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Experience with full-thickness rectal biopsy in the evaluation of patients with suspected Hirschsprung’s disease

Bamigbola, Kayode T.; Nasir, Abdulrasheed A.; Abdur-Rahman, Lukman O.; Oyinloye, Adewale O.; Abdulraheem, Nurudeen T.; Adeniran, James O.

doi: 10.1097/01.XPS.0000445130.82852.0D
Original Articles

Background and purpose Rectal biopsy is the main modality for the diagnosis of Hirschsprung’s disease (HD). In Africa, transanal full-thickness rectal biopsy is commonly performed. We aimed to audit our practice of rectal biopsy in the evaluation of HD.

Materials and methods A retrospective review was carried out of the records of children (≤15 years) who were evaluated for HD between 2007 and 2011. Clinical presentation, details of the operation, and histologic result were analyzed using SPSS version 15.0.

Results Fifty-seven children were evaluated for suspected HD during the period. Thirty-six children underwent a rectal biopsy. There were 29 (80.6%) males and nine (19.4%) females, of which two were preterm. Neonates and infants accounted for 72.2% (n=26). The median age at biopsy was 90 days (range, 5 days to 9 years). Delayed passage of meconium was present in 64.7%, constipation in 85.7%, abdominal distension in 88.6%, and bilious vomiting in 55.9%. Thirty biopsies (83.3%) yielded a histologic diagnosis. Twenty-six (72.2%) confirmed HD, whereas four (11.1%) yielded normal rectal histology. In six (16.7%), the sample taken was deemed inadequate for opinion. None of the symptoms assessed was associated significantly with a diagnosis of HD, stalling further analysis. Where a single biopsy was taken, 20% (n=5) were inadequate for analysis; where more than one sample was taken, a histologic diagnosis was possible in 100% (n=11). Consultant surgeons and trainees returned inadequate samples in 15.8% (n=3) and 12.5% (n=2), respectively. An inadequate sample was obtained in four infants (15.4%) and one child older than 1 year of age (10%). Distance of biopsy from the dentate was not indicated in 63.9% (n=23).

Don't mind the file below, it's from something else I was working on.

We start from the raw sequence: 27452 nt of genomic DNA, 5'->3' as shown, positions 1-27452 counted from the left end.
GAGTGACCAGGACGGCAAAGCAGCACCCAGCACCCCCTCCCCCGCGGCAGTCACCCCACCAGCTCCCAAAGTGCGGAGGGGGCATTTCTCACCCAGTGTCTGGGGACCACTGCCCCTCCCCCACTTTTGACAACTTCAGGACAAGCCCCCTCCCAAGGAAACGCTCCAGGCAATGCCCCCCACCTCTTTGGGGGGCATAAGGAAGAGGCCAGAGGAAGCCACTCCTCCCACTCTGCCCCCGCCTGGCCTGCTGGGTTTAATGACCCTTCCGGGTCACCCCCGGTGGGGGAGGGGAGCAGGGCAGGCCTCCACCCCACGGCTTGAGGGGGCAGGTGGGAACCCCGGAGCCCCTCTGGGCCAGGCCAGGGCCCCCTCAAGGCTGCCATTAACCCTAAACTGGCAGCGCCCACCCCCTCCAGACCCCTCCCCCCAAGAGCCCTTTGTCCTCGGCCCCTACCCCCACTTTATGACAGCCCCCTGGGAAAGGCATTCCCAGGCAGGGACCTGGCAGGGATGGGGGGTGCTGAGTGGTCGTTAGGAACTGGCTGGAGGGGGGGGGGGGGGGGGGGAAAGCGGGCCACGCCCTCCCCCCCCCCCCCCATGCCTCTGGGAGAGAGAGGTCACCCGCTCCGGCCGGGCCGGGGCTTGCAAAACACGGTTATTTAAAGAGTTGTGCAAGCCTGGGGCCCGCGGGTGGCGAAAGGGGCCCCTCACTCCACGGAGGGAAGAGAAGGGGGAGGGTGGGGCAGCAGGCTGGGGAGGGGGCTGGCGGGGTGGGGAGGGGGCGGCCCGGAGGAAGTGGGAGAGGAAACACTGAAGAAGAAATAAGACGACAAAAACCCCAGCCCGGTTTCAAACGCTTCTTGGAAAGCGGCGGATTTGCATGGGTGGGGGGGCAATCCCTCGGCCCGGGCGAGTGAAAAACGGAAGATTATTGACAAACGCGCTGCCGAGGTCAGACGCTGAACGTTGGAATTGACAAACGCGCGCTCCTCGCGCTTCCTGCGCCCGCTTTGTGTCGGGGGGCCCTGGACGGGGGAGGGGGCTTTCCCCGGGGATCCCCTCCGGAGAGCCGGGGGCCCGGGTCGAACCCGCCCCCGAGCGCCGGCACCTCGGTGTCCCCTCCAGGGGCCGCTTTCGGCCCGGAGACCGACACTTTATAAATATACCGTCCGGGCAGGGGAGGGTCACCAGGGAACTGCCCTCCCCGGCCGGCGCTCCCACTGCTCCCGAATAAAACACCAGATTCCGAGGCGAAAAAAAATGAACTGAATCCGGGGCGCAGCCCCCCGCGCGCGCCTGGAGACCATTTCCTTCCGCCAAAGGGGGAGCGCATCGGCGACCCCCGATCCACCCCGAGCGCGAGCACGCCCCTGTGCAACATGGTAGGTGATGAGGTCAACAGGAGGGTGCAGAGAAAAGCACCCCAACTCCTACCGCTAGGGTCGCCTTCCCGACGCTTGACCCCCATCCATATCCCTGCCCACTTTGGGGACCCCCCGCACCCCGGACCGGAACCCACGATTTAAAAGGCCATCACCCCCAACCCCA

Conclusion No clinical parameter can accurately predict a diagnosis of HD. More than one sample at a sitting may improve the diagnostic yield. Larger prospective studies are needed to confirm these findings.

Paediatric Surgery Unit, Department of Surgery, University of Ilorin Teaching Hospital, Ilorin, Nigeria

Correspondence to Kayode T. Bamigbola, FWACS, Paediatric Surgery Unit, Department of Surgery, University of Ilorin Teaching Hospital, PMB 1459, Ilorin, 240001 Nigeria Tel: +234 803 394 5259; e-mail:

Received July 8, 2013

Accepted February 21, 2014

© 2014 Annals of Pediatric Surgery